US 6894970 B1
Instead of alternatively utilizing only one fabric or the other fabric of a redundant pair, both fabrics simultaneously transmit duplicate information, such that each packet forwarding module (PFM) receives the output of both fabrics simultaneously. In real time, an internal optics module (IOM) analyzes each information chunk coming out of a working zero switch fabric; simultaneously examines a parallel output of a working one duplicate switch fabric; and compares on a chunk-by-chunk basis the validity of each and every chunk from both switch fabrics. The IOM does this by examining forward error correction (FEC) check symbols encapsulated into each chunk. FEC check symbols allow correcting a predetermined number of bit errors within a chunk. If the chunk cannot be corrected, then the IOM provides indication to all PFMs downstream that the chunk is defective. Under such conditions, the PFMs select a chunk from the non-defective switch fabric. Under error-free normal conditions, however, the PFMs select a chunk arbitrarily from a default switch fabric. In this way, each chunk in real time is selected from a non-defective source and is thus guaranteed to be error free. Accordingly, if a switch fabric fails, no information chunks are lost anywhere in the system.
1. A method of switch fabric protection comprising:
simultaneously launching parallel duplicate data streams through two duplicated substantially identical switch fabrics, including launching a first data stream through a first switch fabric comprising a first N×M crossbar switch, and launching a substantially identical second data stream through a second switch fabric comprising a substantially identical second N×M crossbar switch, wherein N is the number of ingress ports and M is the number of egress ports of each respective N×M crossbar switch;
receiving said parallel duplicate data streams after passing simultaneously through said first and said second switch fabric;
examining said received duplicate data streams in accordance with predetermined selection criteria;
if either of said duplicate data streams satisfies said criteria and the other said duplicate data stream does not satisfy said criteria, then selecting said duplicate data stream that satisfies said criteria and discarding said duplicate data stream that does not satisfy said criteria; and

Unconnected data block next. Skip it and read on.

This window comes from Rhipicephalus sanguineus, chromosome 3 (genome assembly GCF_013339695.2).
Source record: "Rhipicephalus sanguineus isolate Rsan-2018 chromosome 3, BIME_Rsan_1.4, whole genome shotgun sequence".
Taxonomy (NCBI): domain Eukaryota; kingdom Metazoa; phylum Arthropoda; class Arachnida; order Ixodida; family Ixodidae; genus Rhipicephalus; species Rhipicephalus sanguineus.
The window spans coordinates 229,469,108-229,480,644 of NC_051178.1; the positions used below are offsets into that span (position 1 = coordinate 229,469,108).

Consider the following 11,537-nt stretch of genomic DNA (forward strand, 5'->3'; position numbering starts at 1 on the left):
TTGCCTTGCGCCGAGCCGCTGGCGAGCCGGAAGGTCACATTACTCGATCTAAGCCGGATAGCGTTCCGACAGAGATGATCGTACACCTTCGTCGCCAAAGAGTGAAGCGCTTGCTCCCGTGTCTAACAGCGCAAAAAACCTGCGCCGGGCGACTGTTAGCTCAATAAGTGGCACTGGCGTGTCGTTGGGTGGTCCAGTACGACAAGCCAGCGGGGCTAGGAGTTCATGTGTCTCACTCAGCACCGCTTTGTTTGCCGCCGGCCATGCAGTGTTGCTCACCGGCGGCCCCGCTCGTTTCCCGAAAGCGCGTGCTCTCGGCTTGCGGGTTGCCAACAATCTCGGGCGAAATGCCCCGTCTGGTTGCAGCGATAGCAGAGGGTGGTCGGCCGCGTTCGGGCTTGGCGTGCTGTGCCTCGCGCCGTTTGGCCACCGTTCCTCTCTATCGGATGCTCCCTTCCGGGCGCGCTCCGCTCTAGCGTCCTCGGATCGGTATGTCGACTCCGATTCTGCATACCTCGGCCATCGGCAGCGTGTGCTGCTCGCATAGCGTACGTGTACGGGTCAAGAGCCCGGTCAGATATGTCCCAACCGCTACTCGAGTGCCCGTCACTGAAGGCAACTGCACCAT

if both of said duplicate data streams satisfy said criteria, then arbitrarily selecting one of said duplicate data streams and arbitrarily discarding the non-selected duplicate data stream;
wherein said switch fabrics transmit said data streams encapsulated in fixed sized chunk payloads, wherein said duplicate data streams comprise duplicate sequences of data structures, wherein said data structures are said fixed sized chunk payloads, wherein said data structures are encapsulated before said launching with a code selected from the group consisting of forward error correction code and cyclic redundancy code, and wherein said selecting of said data stream is performed on a structure-by-structure basis in accordance with said code encapsulated with said data structure.
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23. A method of fault isolation and diagnostics in a switch fabric comprising:
launching a non-traffic-bearing data structure on a predetermined data path through said switch fabric from a first module interconnected with said switch fabric;
detecting and receiving said non-traffic-bearing data structure at a predetermined second module interconnected with said switch fabric;
examining said received non-traffic-bearing data structure in accordance with predetermined criteria;
if said non-traffic-bearing data structure satisfies said criteria, then determining that said predetermined data path is error-free; and
if said non-traffic-bearing data structure fails to satisfy said criteria, then determining that said predetermined data path is faulty;
wherein said switch fabric transmits data encapsulated in fixed sized chunk payloads, wherein said non-traffic-bearing data structure is a substantially fixed size diagnostic chunk, and wherein identifications representing physical identities of said respective first module and of said second module are encoded into said diagnostic chunk prior to said launching; and
said predetermined criteria comprise coincidence between the physical identities of said respective first and second modules and said respective encoded identifications of said first and second modules.
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This application is related to concurrently filed, co-pending, and commonly assigned U.S. application Ser. No. 09/703,057, filed Oct. 31, 2000, entitled “System And Method For IP Router With an Optical Core,” to concurrently filed, co-pending, and commonly assigned U.S. application Ser. No. 09/703,056, filed Oct. 31, 2000, entitled “System and Method for Router Central Arbitration,” to concurrently filed, co-pending, and commonly assigned U.S. application Ser. No. 09/703,038, filed Oct. 31, 2000, entitled “System and Method for Router Data Aggregation and Delivery,” to concurrently filed, co-pending, and commonly assigned U.S. application Ser. No. 09/702,958, filed Oct. 31, 2000, entitled “Timing and Synchronization for an IP Router Using an Optical Switch,” to concurrently filed, co-pending, and commonly assigned U.S. application Ser. No. 09/703,027, filed Oct. 31, 2000, entitled “Router Network Protection Using Multiple Facility Interfaces” and to concurrently filed, co-pending, and commonly assigned U.S. application Ser. No. 09/703,043, filed Oct. 31, 2000, entitled “Router Line Card Protection Using One-for-N Redundancy,” the disclosures of which are incorporated herein by reference.
This application relates to the field of optical communication networks, and particularly to large-scale routers for optical communication networks.